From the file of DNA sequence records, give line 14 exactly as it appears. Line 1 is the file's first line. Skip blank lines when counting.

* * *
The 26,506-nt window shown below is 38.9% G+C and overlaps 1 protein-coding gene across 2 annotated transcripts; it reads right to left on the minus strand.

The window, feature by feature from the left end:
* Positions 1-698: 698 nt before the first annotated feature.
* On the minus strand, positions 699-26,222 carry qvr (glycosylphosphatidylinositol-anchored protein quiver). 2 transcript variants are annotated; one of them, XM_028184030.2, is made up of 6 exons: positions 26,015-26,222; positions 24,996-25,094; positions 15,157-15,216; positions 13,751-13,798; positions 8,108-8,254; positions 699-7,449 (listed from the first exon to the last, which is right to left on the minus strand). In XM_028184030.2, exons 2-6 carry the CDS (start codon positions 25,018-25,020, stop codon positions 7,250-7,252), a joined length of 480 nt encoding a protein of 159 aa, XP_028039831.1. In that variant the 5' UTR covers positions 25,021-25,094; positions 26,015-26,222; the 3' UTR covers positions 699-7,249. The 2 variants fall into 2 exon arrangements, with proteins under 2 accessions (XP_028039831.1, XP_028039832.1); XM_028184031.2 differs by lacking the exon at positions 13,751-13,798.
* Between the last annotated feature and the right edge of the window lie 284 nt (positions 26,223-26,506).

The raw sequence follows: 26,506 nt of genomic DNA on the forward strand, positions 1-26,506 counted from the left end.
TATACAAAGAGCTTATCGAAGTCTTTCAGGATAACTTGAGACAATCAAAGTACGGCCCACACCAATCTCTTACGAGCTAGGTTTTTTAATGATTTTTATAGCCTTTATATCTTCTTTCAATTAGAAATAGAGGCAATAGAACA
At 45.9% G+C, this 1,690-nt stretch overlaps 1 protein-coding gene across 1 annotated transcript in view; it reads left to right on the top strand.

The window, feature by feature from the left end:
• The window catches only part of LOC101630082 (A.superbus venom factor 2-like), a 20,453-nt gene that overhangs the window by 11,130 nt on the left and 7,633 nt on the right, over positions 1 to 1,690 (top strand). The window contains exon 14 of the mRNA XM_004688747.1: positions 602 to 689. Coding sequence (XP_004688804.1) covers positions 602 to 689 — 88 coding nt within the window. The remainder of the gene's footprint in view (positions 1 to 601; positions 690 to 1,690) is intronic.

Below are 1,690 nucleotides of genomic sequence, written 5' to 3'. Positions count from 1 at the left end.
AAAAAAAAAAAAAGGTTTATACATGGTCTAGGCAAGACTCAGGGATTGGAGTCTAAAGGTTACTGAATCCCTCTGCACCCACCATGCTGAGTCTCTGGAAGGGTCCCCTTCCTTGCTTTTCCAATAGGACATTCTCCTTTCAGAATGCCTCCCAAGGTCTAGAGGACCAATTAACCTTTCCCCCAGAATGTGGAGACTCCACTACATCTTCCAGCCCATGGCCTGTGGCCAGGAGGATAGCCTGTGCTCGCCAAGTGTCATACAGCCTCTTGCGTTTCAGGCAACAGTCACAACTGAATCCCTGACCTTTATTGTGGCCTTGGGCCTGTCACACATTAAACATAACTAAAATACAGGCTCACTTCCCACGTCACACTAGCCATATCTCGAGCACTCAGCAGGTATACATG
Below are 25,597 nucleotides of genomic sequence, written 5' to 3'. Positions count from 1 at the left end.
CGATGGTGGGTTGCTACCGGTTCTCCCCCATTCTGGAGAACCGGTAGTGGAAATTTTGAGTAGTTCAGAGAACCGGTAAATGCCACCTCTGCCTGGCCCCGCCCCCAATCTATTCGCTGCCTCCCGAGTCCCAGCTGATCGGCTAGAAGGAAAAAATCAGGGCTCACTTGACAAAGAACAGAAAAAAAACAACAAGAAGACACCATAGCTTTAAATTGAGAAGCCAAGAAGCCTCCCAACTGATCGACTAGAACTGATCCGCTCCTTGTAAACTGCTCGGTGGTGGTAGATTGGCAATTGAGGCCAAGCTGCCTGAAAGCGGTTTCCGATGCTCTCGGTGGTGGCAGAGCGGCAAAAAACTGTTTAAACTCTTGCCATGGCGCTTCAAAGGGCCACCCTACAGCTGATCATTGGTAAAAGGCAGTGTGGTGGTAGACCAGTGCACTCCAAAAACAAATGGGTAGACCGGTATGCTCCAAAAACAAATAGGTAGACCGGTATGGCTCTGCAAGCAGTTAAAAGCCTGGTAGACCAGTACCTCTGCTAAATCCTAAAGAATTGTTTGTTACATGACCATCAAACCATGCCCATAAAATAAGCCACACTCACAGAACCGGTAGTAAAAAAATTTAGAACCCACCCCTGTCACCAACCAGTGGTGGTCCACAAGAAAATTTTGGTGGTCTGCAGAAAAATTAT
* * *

CGATGGTGGGTTGCTACCGGTTCTCCCCCATTCTGGAGAACCGGTAGTGGAAATTTTGAGTAGTTCAGAGAACCGGTAAATGCCACCTCTGCCTGGCCCCGCCCCCAATCTATTCGCTGCCTCCCGAGTCCCAGCTGATCGGCTAGAAGGAAAAAATCAGGGCTCACTTGACAAAGAACAGAAAAAAAACAACAAGAAGACACCATAGCTTTAAATTGAGAAGCCAAGAAGCCTCCCAACTGATCGACTAGAACTGATCCGCTCCTTGTAAACTGCTCGGTGGTGGTAGATTGGCAATTGAGGCCAAGCTGCCTGAAAGCGGTTTCCGATGCTCTCGGTGGTGGCAGAGCGGCAAAAAACTGTTTAAACTCTTGCCATGGCGCTTCAAAGGGCCACCCTACAGCTGATCATTGGTAAAAGGCAGTGTGGTGGTAGACCAGTGCACTCCAAAAACAAATGGGTAGACCGGTATGCTCCAAAAACAAATAGGTAGACCGGTATGGCTCTGCAAGCAGTTAAAAGCCTGGTAGACCAGTACCTCTGCTAAATCCTAAAGAATTGTTTGTTACATGACCATCAAACCATGCCCATAAAATAAGCCACACTCACAGAACCGGTAGTAAAAAAATTTAGAACCCACCCCTGTCACCAACCAGTGGTGGTCCACAAGAAAATTTTGGTGGTCTGCAGAAAAATTAT